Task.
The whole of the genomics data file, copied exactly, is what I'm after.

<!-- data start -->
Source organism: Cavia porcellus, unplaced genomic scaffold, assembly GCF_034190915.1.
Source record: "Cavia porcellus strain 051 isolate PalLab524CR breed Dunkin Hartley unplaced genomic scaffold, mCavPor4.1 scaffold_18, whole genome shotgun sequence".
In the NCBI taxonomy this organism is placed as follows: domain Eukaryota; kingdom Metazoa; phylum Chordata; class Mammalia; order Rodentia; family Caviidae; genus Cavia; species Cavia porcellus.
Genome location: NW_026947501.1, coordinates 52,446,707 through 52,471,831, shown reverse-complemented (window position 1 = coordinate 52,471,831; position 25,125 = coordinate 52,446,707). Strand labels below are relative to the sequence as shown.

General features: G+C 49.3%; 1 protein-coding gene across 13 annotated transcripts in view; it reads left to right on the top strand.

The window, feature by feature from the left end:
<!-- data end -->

Source organism: Cavia porcellus, unplaced genomic scaffold, assembly GCF_034190915.1.
Source record: "Cavia porcellus strain 051 isolate PalLab524CR breed Dunkin Hartley unplaced genomic scaffold, mCavPor4.1 scaffold_18, whole genome shotgun sequence".
In the NCBI taxonomy this organism is placed as follows: domain Eukaryota; kingdom Metazoa; phylum Chordata; class Mammalia; order Rodentia; family Caviidae; genus Cavia; species Cavia porcellus.
Genome location: NW_026947501.1, coordinates 52,446,707 through 52,471,831, shown reverse-complemented (window position 1 = coordinate 52,471,831; position 25,125 = coordinate 52,446,707). Strand labels below are relative to the sequence as shown.

General features: G+C 49.3%; 1 protein-coding gene across 13 annotated transcripts in view; it reads left to right on the top strand.

The window, feature by feature from the left end: